In hindsight, I know this was a terribly risky move, but at the time I didn’t know any better. And none of our friends or family advised us against buying the home.

After the closing costs were said and done, the total came to around $207,000. We plunked down $7,000 — and moved in August 2010.

Plenty of House, Not Enough Cash

Although we loved the home, we were instantly struck by our high expenses.

While our original $150,000 to $170,000 price range would have put our housing costs at a manageable 30 percent of our total income, springing for a $200,000 loan shot that number up to just shy of 50 percent.

But we felt confident we could handle the expenses, since I was banking on a steady flow of raises from my employer. (Spoiler alert: They didn’t.)

We’d just have to tighten our belts to sustain our $2,000 housing bills, which included the mortgage, insurance, taxes and utility bills.

That meant some serious lifestyle changes, like declining after-work drinks with friends and passing on the dinner date nights we loved. We couldn’t even afford to fully furnish and decorate the place — inviting friends over to an empty house was really tough on my pride.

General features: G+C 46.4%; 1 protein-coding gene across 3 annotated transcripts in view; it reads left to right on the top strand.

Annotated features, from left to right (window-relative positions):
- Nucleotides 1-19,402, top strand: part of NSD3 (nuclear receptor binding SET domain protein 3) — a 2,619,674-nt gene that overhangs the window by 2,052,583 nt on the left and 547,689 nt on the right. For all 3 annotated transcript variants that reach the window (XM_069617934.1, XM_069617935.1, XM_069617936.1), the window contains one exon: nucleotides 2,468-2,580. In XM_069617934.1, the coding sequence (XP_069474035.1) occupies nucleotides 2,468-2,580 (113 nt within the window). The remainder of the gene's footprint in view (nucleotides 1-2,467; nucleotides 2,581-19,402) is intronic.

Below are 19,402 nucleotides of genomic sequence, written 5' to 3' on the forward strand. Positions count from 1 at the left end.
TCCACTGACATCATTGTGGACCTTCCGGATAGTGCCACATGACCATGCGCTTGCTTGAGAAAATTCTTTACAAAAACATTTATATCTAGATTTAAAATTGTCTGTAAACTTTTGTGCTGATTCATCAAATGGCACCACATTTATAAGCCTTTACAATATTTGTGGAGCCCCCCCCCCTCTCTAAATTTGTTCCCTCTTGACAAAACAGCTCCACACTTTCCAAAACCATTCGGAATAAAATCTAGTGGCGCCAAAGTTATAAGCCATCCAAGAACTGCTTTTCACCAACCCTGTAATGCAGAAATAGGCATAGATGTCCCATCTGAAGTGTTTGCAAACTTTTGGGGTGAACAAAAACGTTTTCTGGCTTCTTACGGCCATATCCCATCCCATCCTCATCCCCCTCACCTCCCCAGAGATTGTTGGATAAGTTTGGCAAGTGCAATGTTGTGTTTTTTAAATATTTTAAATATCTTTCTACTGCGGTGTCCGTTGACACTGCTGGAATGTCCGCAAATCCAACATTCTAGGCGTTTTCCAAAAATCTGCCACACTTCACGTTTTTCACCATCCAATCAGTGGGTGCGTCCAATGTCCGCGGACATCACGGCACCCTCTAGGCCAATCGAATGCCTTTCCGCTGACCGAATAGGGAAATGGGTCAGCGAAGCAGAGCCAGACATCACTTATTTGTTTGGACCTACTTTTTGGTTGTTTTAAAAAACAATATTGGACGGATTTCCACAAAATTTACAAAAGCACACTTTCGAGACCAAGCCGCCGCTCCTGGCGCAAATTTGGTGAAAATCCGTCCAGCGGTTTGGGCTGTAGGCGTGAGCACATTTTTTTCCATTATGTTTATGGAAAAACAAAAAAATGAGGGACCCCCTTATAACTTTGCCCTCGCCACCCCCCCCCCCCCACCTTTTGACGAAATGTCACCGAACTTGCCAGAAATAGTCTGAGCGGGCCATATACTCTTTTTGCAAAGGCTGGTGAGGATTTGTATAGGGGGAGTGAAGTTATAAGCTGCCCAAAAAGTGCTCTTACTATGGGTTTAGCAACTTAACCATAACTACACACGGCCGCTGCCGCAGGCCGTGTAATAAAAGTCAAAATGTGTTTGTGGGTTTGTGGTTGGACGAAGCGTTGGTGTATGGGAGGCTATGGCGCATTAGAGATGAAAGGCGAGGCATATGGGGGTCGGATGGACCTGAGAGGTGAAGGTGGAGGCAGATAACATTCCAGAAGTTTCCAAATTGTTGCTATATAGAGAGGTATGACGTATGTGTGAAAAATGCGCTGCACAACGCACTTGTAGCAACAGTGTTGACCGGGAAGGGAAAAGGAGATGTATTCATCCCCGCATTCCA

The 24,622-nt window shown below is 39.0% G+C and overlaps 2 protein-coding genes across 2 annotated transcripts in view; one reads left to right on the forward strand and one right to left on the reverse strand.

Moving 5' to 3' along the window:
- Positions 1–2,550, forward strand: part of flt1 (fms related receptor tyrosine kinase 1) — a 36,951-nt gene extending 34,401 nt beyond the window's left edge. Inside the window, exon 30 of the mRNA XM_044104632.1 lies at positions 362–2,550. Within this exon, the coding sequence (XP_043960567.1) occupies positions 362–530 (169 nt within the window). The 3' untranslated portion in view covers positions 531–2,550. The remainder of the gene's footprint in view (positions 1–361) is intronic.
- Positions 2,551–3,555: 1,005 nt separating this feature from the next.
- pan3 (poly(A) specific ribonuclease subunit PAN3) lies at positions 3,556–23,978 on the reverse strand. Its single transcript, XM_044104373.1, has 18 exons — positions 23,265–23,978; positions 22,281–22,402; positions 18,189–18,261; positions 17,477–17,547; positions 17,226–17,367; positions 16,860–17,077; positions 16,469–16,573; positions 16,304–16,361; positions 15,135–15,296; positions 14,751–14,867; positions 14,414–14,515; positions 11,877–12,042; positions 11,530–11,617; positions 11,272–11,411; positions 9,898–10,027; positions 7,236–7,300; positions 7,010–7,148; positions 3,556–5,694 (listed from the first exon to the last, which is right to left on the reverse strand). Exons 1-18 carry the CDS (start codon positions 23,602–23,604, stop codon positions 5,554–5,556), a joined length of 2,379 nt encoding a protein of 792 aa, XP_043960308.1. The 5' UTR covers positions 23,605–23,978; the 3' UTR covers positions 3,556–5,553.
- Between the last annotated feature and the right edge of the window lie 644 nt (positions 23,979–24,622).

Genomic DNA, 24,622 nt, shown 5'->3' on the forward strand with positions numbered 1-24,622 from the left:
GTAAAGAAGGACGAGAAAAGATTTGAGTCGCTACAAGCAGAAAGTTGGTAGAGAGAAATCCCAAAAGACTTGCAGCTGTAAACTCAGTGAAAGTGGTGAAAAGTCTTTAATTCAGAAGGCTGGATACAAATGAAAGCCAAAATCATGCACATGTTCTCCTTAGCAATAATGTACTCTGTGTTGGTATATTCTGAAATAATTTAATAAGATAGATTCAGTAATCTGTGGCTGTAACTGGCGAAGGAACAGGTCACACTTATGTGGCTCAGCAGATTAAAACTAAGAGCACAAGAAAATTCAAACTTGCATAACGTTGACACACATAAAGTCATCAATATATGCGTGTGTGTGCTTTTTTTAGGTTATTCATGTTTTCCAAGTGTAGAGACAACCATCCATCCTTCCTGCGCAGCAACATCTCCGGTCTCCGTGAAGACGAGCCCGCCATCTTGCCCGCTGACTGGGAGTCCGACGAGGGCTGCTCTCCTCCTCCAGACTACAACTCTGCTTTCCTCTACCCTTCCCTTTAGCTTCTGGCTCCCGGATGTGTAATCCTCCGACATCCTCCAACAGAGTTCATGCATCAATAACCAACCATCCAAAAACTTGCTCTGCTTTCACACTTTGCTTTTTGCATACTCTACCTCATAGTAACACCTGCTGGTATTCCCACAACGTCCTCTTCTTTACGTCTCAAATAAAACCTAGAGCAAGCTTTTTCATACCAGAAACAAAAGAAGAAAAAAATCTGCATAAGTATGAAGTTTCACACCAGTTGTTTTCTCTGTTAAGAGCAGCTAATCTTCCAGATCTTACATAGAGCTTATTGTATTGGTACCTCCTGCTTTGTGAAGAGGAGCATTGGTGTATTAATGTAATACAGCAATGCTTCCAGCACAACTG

Living out of a backpack for two years really changes your priorities. Having financial security and a better quality of life now means much more to us than a fancy house.

Even worse, our new bills put an end to the $250 savings contribution we used to make every month. And forget about retirement — our nest eggs were put on hold entirely after moving into the house.

In a matter of months, we had gone from feeling financially flush to pinching every penny — a change that put unnecessary stress on our marriage. More and more we found ourselves nitpicking and bickering with each other.

Over the next nine months, as Jessica and I had many conversations about our decision, it became more apparent that we were being seriously weighed down by the house. We felt stuck, and began to wonder: Had we made a huge mistake?

About a year and a half after moving in, we made the drastic decision to put the house on the market in August 2012. There was no straw that broke the camel’s back — you can only go so long living paycheck to paycheck before you realize that something’s got to give.

While waiting for it to sell, we did everything we could to start saving again. We had a feeling we might take a loss on the house, and wanted to lessen the sting. So we began selling our belongings — our boat, TV, cars — and socked away the profits.